Trucking Seeks Approval of Electronic Documents for Hazmat

The American Trucking Associations and the National Tank Truck Carriers petitioned the Pipeline and Hazardous Materials Safety Administration for a rulemaking to allow motor carriers to use electronic shipping documents for hazardous materials, according to news reports.

In a letter to PHMSA, the trade groups ask that the agency “begin a rulemaking to allow offerors and transporters of hazardous materials by motor carrier to use and accept electronic shipping papers and shipper’s certifications on the same basis as offerors and carriers of hazardous materials by rail. The letter, dated Nov. 11, was published in Transport Topics, a trade paper published by ATA. It read, in part:

“NTTC and ATA ask that PHMSA amend [regulations] to the extent that those provisions require the shipping paper to accompany the shipment by being physically present on the vehicle. The petitioners seek new requirements for shipments by motor carrier that are similar or identical to those in [a regulation that] specifically authorizes rail carriers to accept shipping paper information from an offeror of hazardous materials either telephonically or electronically (EDI).

“Additionally, NTTC and ATA ask that the signature requirements for a shipper’s certification…be amended to allow for transmission by telephone or electronically, as is allowed for rail shipments…

“For many years, shippers and carriers of general freight by commercial motor vehicle have developed a number of protocols for the electronic interchange of shipping documents. Companies routinely use electronic data interchange capabilities to transfer information about the nature and count of products being shipped, the date and time of pickup and delivery, and related commercial and legal language. Many of these commodities are time and/or security sensitive, and EDI technology has facilitated the safe and efficient transport of these products.

“Most recently, with the advent of the COVID-19 pandemic, which has resulted in the declaration of a National Emergency1 by President Trump, companies have redoubled their efforts to develop procedures that avoid human-to-human transmission of the virus. For example, on June 29, 2020, the Consumer Brands Association launched the Contactless Delivery Task Force to bring together manufacturers, supply chain partners and retailers to develop standards for reducing human contact when moving freight from Class 8 vehicles to last-mile drop-offs. See Transport Topics, July 13, 2020, at 3.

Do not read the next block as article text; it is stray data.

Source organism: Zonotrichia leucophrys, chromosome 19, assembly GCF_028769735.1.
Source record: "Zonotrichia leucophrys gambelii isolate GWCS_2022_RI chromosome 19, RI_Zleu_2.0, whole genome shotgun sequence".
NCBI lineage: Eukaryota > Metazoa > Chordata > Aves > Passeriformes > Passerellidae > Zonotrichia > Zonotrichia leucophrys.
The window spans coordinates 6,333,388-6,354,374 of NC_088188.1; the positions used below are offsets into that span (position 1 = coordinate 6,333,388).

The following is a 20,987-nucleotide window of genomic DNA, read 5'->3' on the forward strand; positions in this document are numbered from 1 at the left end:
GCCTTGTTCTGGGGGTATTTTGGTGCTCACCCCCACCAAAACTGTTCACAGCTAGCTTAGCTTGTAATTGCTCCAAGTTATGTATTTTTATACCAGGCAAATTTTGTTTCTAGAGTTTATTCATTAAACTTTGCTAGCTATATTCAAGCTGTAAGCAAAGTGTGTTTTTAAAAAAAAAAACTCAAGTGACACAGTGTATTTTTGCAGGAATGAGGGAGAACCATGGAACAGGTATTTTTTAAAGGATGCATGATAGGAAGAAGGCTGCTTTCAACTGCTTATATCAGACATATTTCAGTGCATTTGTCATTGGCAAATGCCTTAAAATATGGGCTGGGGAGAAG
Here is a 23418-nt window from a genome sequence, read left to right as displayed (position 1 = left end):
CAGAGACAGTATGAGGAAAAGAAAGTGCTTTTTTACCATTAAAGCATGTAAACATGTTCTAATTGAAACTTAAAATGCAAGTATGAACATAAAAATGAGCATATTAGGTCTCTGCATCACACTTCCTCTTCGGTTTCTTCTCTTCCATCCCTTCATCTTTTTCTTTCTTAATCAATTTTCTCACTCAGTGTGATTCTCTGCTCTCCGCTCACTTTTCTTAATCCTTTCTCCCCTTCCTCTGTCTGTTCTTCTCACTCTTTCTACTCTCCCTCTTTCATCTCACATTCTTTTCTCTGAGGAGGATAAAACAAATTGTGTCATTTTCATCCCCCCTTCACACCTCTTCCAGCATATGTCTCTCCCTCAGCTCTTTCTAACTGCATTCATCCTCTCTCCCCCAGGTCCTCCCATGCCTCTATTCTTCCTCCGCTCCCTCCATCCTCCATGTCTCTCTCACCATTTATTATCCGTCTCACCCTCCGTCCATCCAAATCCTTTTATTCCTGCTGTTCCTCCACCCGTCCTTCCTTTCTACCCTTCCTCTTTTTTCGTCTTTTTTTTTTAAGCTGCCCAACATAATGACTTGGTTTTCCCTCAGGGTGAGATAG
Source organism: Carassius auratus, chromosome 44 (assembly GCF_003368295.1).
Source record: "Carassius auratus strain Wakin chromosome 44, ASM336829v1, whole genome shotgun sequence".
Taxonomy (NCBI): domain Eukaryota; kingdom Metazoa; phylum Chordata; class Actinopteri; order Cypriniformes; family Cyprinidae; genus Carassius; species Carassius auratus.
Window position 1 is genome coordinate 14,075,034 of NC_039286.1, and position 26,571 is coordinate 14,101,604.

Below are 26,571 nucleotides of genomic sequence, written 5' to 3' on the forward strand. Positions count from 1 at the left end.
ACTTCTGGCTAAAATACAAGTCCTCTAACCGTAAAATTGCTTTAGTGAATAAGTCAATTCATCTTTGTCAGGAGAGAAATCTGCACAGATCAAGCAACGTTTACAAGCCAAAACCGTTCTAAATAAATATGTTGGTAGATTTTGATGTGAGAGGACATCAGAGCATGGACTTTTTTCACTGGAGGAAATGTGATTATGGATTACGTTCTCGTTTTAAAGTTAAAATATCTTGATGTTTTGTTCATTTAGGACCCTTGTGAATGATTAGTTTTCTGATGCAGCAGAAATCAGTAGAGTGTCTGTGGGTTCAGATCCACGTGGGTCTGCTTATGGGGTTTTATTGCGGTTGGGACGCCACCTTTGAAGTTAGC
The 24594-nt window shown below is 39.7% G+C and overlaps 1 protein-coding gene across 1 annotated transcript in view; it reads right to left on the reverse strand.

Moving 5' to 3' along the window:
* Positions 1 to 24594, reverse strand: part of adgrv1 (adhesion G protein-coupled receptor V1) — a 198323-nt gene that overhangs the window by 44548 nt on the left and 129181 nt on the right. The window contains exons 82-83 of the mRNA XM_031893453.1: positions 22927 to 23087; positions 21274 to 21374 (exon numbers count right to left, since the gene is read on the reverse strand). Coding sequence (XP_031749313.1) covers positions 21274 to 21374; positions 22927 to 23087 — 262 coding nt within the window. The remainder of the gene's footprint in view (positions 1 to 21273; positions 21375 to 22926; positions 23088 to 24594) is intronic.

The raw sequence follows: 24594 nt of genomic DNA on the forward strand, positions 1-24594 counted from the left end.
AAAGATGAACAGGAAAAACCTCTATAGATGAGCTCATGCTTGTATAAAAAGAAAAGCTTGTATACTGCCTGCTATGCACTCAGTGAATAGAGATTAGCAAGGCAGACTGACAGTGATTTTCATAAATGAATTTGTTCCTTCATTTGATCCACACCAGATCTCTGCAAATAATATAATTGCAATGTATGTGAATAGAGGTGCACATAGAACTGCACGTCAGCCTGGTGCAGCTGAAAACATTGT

“The task force now includes 25 consumer packaged goods companies and retailers. This task force reportedly will first look at electronic bills of lading, but will consider electronic delivery verification and document digitization more generally as the effort progresses. The Transport Topics article describes how electronic document interchange allows companies to build efficient and resilient supply chains by reducing entry error; increasing visibility to over, short or damaged shipments; lowering transportation costs; and improving the environmental footprint of the transportation system.”

NTTC’s membership comprises 600 companies that specialize in bulk transportation services by cargo tank throughout North America, according to the letter.

ATA is a united federation of motor carriers, state trucking associations, and national trucking conferences. Directly and through its affiliated organizations, ATA represents more than 30,000 motor carriers in the United States encompassing every type and class of motor carrier operation.

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